High tech comes to the judiciary ? slowly

On the 23rd floor of the Orange County Courthouse in Orlando, Fla., sits one of the most technologically advanced and integrated state courtrooms in the country.

Courtroom 23 features live videoconferencing for remote testimony and an evidence presentation system that enables attorneys to show jurors and observers documents, photographs and other materials on plasma monitors located throughout the room. It also has digital and real-time court reporting, live Internet broadcasts, advanced audio systems, a wireless network and fiber-optic cabling. And the room is still being upgraded.

But the courtroom, part of the Ninth Judicial Circuit Court of Florida, is among about 500 state courtrooms nationwide that are considered high-tech in one form or another.

Experts suggest that technology has been slow to enter the halls of justice in part because of a paper-ingrained culture, severe budget constraints and a lack of expertise.

The judiciary has largely lagged behind its counterparts in the executive and legislative branches when it comes to embracing technology. But that doesn't mean court officials here and worldwide aren't thinking about improving administrative functions as well as judicial proceedings through technology.

"There is a greater penetration of technology in courtrooms than the general public is aware of," said Fred Lederer, a law professor at the College of William and Mary School of Law. But he also pointed to a "real-life training shortage, tech competency shortage and a question of self-confidence" hindering usage.

A case for the future

All those issues are being addressed. In late October, about 2,300 judges, lawyers, clerks, other court personnel and vendors attended the National Center for State Courts' (NCSC) Eighth National Court Technology Conference, a mostly biannual event started about 20 years ago, in Kansas City, Mo. It featured 212 vendors, a huge increase from the mere six at the first conference.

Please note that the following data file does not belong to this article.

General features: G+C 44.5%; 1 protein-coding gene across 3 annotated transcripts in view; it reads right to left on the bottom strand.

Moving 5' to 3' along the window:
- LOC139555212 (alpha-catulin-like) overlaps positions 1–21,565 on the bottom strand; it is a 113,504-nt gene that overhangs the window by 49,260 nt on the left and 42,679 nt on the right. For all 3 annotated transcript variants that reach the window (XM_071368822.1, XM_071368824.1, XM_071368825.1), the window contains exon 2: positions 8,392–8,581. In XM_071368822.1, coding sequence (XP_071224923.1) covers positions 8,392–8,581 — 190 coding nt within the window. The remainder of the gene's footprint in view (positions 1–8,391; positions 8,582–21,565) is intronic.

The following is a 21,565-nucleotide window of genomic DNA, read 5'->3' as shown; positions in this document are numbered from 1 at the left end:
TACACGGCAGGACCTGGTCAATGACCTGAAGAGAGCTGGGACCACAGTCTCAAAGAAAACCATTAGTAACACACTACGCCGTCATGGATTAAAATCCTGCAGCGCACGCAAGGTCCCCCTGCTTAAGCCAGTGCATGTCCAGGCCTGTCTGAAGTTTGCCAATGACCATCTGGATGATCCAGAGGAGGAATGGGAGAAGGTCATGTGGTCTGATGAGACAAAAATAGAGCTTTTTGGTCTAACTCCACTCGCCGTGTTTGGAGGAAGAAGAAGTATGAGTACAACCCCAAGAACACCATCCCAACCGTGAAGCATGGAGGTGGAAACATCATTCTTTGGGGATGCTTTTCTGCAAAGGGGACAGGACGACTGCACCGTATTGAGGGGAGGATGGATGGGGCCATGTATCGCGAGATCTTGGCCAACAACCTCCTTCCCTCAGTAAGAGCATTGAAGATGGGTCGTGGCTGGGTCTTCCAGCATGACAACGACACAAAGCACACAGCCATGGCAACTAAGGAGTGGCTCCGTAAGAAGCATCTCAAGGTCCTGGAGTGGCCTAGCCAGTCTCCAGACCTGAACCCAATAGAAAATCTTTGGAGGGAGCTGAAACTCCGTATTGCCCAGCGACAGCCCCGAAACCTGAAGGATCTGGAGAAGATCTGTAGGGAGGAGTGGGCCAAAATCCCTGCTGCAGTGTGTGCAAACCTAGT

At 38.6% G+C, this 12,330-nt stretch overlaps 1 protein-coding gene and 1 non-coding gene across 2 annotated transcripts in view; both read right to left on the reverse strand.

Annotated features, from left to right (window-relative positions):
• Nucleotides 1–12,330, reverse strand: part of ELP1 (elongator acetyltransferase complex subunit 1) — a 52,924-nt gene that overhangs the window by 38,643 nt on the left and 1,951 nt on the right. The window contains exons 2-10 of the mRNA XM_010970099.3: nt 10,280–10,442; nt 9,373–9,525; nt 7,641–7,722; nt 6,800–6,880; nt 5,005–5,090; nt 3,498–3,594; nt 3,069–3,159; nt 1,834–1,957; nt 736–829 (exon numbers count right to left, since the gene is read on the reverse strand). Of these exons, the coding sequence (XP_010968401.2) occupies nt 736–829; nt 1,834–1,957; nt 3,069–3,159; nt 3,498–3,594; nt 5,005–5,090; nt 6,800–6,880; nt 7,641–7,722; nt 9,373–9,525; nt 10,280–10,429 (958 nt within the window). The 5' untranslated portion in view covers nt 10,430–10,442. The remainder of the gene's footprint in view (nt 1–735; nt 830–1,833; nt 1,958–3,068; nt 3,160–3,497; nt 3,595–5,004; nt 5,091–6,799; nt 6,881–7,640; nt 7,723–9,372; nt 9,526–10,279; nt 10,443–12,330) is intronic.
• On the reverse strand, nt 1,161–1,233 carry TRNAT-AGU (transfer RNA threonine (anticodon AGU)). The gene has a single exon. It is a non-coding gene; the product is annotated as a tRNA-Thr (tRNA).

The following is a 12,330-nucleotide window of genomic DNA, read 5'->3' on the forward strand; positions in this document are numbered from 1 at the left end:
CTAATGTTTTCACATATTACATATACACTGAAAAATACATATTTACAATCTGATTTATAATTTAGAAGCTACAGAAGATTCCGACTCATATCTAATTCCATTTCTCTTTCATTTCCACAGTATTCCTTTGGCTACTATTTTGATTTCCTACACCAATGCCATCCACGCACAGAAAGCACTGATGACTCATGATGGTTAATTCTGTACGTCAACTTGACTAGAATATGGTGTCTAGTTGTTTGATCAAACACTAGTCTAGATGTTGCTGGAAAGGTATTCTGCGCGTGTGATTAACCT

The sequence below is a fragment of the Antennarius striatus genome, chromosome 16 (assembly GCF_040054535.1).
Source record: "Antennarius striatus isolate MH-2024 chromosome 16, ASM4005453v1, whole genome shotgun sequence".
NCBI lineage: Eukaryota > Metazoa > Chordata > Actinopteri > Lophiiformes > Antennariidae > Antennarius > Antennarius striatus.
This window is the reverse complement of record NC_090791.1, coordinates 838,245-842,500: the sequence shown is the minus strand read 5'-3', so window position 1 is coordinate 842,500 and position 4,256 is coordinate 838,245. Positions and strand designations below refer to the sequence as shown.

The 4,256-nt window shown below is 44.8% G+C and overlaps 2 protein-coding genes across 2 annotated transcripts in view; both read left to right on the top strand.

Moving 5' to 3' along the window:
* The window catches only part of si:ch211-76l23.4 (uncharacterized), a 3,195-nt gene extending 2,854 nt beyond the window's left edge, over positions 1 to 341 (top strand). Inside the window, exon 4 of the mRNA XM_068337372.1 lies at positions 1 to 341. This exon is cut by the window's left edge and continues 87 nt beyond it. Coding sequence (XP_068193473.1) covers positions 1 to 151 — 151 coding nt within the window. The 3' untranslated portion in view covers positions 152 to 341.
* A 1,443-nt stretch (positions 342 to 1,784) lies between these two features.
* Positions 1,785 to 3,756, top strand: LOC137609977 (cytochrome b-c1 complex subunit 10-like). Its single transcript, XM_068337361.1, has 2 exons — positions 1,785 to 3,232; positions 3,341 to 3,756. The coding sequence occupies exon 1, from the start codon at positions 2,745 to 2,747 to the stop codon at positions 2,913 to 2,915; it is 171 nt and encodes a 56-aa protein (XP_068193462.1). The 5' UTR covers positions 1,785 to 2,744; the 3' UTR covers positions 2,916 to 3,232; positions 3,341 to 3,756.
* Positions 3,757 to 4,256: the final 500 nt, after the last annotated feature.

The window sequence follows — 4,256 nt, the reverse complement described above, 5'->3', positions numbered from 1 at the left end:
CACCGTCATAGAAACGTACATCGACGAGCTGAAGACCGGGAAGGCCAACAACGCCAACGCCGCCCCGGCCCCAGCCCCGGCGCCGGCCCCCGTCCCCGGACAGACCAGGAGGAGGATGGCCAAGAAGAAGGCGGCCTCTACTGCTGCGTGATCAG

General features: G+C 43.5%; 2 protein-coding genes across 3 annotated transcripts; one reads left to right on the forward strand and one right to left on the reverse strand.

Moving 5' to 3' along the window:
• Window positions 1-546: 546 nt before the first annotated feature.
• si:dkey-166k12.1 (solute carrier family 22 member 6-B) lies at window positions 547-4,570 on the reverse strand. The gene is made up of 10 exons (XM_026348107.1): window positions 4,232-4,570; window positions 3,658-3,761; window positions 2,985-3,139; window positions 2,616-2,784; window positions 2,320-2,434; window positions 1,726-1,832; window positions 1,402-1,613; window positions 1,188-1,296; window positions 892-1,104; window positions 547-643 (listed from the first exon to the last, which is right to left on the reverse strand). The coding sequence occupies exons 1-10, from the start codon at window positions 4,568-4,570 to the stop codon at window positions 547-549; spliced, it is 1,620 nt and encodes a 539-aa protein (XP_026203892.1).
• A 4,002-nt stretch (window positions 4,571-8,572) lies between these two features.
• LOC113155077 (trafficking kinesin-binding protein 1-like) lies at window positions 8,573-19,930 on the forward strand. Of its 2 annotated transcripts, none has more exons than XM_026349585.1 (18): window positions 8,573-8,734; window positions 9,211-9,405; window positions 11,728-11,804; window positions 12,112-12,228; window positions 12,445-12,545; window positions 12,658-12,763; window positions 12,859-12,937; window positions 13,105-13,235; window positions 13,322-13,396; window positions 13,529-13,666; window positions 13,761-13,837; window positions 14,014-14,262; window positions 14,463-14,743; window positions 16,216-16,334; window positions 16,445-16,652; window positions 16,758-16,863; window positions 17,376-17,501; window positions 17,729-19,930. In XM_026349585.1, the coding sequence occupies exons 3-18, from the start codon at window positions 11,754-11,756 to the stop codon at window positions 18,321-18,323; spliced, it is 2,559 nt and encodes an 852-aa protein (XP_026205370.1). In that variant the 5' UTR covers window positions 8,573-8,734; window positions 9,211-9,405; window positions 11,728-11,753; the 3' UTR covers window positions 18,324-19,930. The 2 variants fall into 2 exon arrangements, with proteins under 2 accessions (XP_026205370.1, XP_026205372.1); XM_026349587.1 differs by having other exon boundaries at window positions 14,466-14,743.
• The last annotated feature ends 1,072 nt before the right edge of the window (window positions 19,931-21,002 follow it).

It's the largest court conference in the world, with representatives from nearly 30 countries, said Jim McMillan, a principal court management consultant at NCSC. In fact, several countries, including Singapore, Finland and Australia, are light-years ahead of the United States in court technology, he said.

This year's conference included programs on financing automation and other technology projects, enhancing revenue collection, Webcasting, e-filing, wireless technologies, data standards and security, Extensible Markup Language, using the Internet for public education, information sharing through integrated criminal justice initiatives and other systems, and incorporating technology to courtroom design.

Attendees also were introduced to the Courtroom 21 Project, a high-tech experimental program — between NCSC and William and Mary's law school — to find out how to improve the accuracy and speed of the world's legal systems as well as decrease costs. Florida's Courtroom 23 is based on Courtroom 21, which started about 10 years ago.